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Artibrator Overturned Sparks Police Officer’s Suspensioin

Posted on Wednesday, March 01, 2000 at 12:00PM

A Sparks, Nevada police officer, Karl Nieberlein, was suspended for 15 days without pay by the chief of police as a result of complaints from two citizens, who were involved in a ride-a-long program. The charges involved alleged comments made to them by Nieberlein which they viewed as derogatory to the police department.

The 15-day suspension without pay was appealed to the city manager. The city manager failed to respond to the appeal within the time frames set forth in the Sparks Police Protective Association’s labor agreement, which contains a “default” clause that states in pertinent part:

“In the event the city’s time frames have not been met in this procedure, the grievance shall be resolved pursuant to the remedy requested by the employee. In the event the employee fails to comply with these time frames, the grievance is waived.”

After the city manager failed to meet the time frames, Nieberlein’s representative, May Prosser-Strong, Employee Representation Services, submitted a letter to the city manager advising him of the default and requesting that the grievance be granted.

The city manager refused to grant the grievance, or to submit the matter to arbitration, until the parties met to discuss the appeal. During that meeting Prosser-Strong reaffirmed Nieberlein’s right to have the matter resolved pursuant to the requested remedy. The city manager refused to comply with the “default” language, however, he reduced the 15-day suspension to seven-days.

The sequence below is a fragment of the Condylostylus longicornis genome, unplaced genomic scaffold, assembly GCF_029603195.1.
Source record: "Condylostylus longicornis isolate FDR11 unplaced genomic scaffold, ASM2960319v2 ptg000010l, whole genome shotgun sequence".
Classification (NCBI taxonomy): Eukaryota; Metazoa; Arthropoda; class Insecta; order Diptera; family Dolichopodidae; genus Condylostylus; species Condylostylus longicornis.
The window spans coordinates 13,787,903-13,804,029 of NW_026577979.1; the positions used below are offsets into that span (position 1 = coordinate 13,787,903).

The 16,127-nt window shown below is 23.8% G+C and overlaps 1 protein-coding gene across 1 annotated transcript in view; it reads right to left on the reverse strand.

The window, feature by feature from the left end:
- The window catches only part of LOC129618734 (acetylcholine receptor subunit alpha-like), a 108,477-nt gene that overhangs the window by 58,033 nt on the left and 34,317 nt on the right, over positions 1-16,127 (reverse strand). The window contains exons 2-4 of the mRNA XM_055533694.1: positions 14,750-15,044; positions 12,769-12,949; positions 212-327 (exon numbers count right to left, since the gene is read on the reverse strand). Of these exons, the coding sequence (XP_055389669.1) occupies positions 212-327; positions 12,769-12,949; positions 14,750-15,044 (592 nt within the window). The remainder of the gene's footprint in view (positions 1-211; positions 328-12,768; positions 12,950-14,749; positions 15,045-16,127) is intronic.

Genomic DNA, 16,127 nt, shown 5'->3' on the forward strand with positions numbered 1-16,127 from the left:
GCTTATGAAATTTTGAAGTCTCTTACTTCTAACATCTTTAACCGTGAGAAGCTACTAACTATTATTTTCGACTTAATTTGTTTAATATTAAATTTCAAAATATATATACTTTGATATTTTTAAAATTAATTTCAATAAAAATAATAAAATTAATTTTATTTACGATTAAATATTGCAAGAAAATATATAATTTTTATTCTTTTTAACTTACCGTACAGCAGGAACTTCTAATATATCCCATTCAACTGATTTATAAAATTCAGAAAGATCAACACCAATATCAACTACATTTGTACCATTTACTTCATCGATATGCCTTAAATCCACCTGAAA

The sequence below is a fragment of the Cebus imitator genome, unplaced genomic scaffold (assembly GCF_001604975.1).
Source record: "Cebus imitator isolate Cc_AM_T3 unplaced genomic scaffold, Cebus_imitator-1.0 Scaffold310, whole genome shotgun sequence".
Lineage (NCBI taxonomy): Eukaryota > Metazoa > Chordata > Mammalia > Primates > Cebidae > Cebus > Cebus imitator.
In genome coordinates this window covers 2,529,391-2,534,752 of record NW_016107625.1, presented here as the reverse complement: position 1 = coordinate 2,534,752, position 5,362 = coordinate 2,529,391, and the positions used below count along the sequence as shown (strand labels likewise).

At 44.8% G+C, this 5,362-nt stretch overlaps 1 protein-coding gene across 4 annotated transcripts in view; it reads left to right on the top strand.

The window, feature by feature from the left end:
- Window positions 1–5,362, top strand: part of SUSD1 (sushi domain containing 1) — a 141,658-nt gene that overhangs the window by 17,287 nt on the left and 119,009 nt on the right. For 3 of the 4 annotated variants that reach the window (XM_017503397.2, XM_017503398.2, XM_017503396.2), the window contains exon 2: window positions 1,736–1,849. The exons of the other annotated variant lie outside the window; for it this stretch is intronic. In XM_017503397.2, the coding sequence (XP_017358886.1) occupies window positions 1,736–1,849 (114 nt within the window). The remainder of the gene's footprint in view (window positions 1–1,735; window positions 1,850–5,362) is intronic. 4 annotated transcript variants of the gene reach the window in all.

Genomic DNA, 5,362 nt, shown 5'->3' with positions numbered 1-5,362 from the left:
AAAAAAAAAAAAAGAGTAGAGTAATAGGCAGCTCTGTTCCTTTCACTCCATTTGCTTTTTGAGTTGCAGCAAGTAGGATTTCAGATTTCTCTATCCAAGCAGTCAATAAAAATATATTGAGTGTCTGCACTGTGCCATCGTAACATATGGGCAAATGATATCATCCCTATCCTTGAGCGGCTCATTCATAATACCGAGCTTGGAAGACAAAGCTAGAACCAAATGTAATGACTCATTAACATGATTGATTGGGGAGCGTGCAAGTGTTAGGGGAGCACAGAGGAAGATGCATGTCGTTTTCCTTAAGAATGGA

The seven-day suspension without pay, as well as the violation of the “default” clause, was appealed to arbitration. A hearing was held in the city of Sparks on September 1, 1999, before Arbitrator Fredric R. Horowitz, esq.

During the hearing, the city asserted that Prosser-Strong consented to an extension of the time frames when she offered, in a letter to the city manager, to send for a list of arbitrators.

The arbitrator found no waiver of rights in that letter, which plainly stated that Nieberlein wished to appeal to arbitration because there had been no response to the grievance.

The city also asserted that the time limits were waived because a grievance meeting was ultimately scheduled by the city manager, and attended by Nieberlein and his representative.

The arbitrator rejected this argument as well, finding that a waiver of time limits could not be inferred from Nieberlein’s attendance at such meeting. He commented, “parties to a collective bargaining agreement are encouraged to meet in an effort to resolve their differences short of arbitration, while preserving their procedural issues for determination in arbitration, if necessary.” He further noted that Prosser-Strong had asserted that the response by the city manager was ultimately made during the grievance meeting, and that the city manager had neither requested nor received permission from Nieberlein or from his representative to extend the time limits.

As a result of all of the evidence presented at the hearing, and arguments provided in post hearing briefs Arbitrator Horowitz found:

There was not just cause to suspend Nieberlein for seven days.

For remedy, the city shall rescind the seven-day suspension and restore to Nieberlein the back pay, including shift differential lost as a result of the suspension.

The arbitrator thus affirmed the validity of the “default” clause, finding that the language was clear and the city manager had failed to respond to Nieberlein in the prescribed time limits. The arbitrator also found that the city failed to contact Nieberlein or his representative to secure an extension of the grievance time limits.

As a result of the arbitrator’s findings with respect to the threshold “default” clause issue, he did not explore the merits of the city’s action with regard to the discipline.

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